Another opener that we tried on a couple of visits is the Sweet and Sour Soup (Cahn Lau) that was part of the set course dinner. Pieces of fish or whole shrimp are cooked in a light broth along with pieces of tomato, bean sprouts, pineapple, whole okra and celery. The soup has a unique combination of sweet from sugar and the sour piquancy from the pieces of pineapple which I enjoyed quite a bit. The pieces of vegetable were perfectly cooked with the okra slightly firm and not slimy, bean sprouts still turgid but not raw, and the pieces of seafood plump and moist. The sprinkling of Vietnamese mint (Rau Ram) adds the herbal fragrance along with some caramelized shallots that brought another level of complexity to this rather simple soup. This light yet tasty soup pointed to a direction of Vietnamese cuisine that I had not savored before, which not only was pleasing to my senses but also peaked my gastronomic curiosity.
No respectable Vietnamese restaurant will have Pho noodles amiss from its menu, and this is the case with Vietnam Palace. But instead of the usual bowl of beef noodles on my first visit, mine came with strips of chicken amidst large chunks of daikon root. The mild root was tender yet savory from having absorbed all the flavors from the rich broth, a clear soup, clean in flavor, sweet without the customary use of MSG, and I could distinguish the distinctive spices used to make the key element in the bowl: cassia bark (Asian cinnamon) and star-anise. On another visit, the beef version came with paper-thin discs of raw meat that cooked quickly in that wonderful broth. Large pieces of green onion and fine rings of sweet onion added the mild pungency that complemented the rather sweet broth. Getting to know the owner, he told me that the broth changes in the amount of spices according to the time of the year – more cassia and star-anise in the winter time. This is definitely not your everyday bowl of Pho noodle.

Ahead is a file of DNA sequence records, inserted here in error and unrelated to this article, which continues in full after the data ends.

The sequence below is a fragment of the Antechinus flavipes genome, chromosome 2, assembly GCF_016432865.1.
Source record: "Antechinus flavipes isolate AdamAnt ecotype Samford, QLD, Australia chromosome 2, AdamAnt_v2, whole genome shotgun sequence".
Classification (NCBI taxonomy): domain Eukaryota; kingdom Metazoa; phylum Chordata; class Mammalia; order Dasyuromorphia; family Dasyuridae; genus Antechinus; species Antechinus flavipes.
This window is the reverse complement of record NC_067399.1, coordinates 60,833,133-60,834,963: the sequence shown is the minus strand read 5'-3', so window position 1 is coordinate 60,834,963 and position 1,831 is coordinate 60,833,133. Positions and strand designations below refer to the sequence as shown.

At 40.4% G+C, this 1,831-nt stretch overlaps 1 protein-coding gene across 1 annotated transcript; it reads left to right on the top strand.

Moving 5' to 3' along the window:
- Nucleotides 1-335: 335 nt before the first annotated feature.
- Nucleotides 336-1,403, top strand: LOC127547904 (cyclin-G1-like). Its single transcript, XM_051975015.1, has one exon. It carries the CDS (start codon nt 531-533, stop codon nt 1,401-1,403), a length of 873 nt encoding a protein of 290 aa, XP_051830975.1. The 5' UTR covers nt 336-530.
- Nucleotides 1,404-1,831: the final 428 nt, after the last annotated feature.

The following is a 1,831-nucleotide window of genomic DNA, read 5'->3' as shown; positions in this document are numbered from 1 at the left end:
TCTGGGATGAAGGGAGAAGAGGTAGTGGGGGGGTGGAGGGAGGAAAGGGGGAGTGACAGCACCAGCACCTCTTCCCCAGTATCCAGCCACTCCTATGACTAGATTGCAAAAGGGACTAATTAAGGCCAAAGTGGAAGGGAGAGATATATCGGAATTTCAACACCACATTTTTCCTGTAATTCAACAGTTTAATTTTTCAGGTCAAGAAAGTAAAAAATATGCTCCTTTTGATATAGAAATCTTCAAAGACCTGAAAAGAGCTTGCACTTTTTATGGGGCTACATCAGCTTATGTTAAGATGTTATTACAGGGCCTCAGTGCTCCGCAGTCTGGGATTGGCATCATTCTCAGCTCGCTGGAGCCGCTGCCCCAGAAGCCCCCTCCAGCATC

Another bowl of noodle that shouldn’t be overlooked is one that you would probably not find in other Pho establishments – Bo Bun Hue. The bowl is covered with round long rice noodles, bits of beef, and sweet onions, all enveloped by a spicy beef broth made fragrant with lemongrass and reddish from some chili that is the basis of this noodle dish. The pieces of lean meat are joined by cooked skin, hunks of cartilage (a common source of protein in that part of the world), and squares made from congealed blood – this is not a dish for everyone especially for the squeamish. However, what I enjoy about the dish is the level of uncompromising authenticity along with that fragrant and fiery broth as well as the sprinkling of herbaceous Vietnamese mint (Rau Ram). The sides of fermented shrimp paste and dried chili paste add to the experience and its unique flavors. This is a must order for the adventurous especially if you are looking for a noodle dish beyond the usual Pho.
Another noodle dish that we have ordered a few times, albeit in a less soupy state, is Egg Noodle with Vegetables and Seafood. Dried egg noodles have been parboiled and cooked with brocoli, cauliflower, carrots, whole shrimp, fish balls, and shiitake mushrooms. The noodles were still al dente, the vegetables cooked similarly and still fresh tasting, the seafood sweet and moist, and the sauce flavorful and light that was effective enough to coat the pasta. What I enjoyed most was the generous amount of meaty shiitake mushrooms that added a hit of boskiness and a depth of flavor to this satisfying dish. A good sprinkling of biting pepper on the top was the finishing touch that titillated the taste buds, mine at least.